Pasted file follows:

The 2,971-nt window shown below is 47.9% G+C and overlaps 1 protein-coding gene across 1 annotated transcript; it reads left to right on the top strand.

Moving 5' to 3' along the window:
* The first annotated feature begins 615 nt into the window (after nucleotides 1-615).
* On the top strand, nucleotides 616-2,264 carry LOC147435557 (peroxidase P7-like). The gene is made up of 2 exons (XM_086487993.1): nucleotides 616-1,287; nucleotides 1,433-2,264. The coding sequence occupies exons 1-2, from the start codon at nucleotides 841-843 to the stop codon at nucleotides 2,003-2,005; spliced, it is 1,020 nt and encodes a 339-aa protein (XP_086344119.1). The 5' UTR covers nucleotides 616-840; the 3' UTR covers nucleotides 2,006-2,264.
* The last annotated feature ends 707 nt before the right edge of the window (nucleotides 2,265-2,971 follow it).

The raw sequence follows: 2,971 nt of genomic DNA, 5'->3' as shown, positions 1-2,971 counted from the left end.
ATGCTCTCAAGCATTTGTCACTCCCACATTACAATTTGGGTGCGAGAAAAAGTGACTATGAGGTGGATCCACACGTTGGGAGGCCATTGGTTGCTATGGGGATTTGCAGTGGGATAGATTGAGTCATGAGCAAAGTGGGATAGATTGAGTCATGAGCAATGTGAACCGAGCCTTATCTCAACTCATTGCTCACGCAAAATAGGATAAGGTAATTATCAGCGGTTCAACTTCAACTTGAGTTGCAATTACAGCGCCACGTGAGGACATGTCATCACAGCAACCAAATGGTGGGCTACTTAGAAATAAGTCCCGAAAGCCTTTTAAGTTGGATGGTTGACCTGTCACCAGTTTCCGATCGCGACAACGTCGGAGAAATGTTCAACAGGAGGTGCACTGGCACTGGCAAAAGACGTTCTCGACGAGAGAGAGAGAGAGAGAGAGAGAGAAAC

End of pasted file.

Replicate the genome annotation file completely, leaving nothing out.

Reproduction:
The 2,971-nt window shown below is 47.9% G+C and overlaps 1 protein-coding gene across 1 annotated transcript; it reads left to right on the top strand.

Moving 5' to 3' along the window:
* The first annotated feature begins 615 nt into the window (after nucleotides 1-615).
* On the top strand, nucleotides 616-2,264 carry LOC147435557 (peroxidase P7-like). The gene is made up of 2 exons (XM_086487993.1): nucleotides 616-1,287; nucleotides 1,433-2,264. The coding sequence occupies exons 1-2, from the start codon at nucleotides 841-843 to the stop codon at nucleotides 2,003-2,005; spliced, it is 1,020 nt and encodes a 339-aa protein (XP_086344119.1). The 5' UTR covers nucleotides 616-840; the 3' UTR covers nucleotides 2,006-2,264.
* The last annotated feature ends 707 nt before the right edge of the window (nucleotides 2,265-2,971 follow it).

The raw sequence follows: 2,971 nt of genomic DNA, 5'->3' as shown, positions 1-2,971 counted from the left end.
ATGCTCTCAAGCATTTGTCACTCCCACATTACAATTTGGGTGCGAGAAAAAGTGACTATGAGGTGGATCCACACGTTGGGAGGCCATTGGTTGCTATGGGGATTTGCAGTGGGATAGATTGAGTCATGAGCAAAGTGGGATAGATTGAGTCATGAGCAATGTGAACCGAGCCTTATCTCAACTCATTGCTCACGCAAAATAGGATAAGGTAATTATCAGCGGTTCAACTTCAACTTGAGTTGCAATTACAGCGCCACGTGAGGACATGTCATCACAGCAACCAAATGGTGGGCTACTTAGAAATAAGTCCCGAAAGCCTTTTAAGTTGGATGGTTGACCTGTCACCAGTTTCCGATCGCGACAACGTCGGAGAAATGTTCAACAGGAGGTGCACTGGCACTGGCAAAAGACGTTCTCGACGAGAGAGAGAGAGAGAGAGAGAGAGAAAC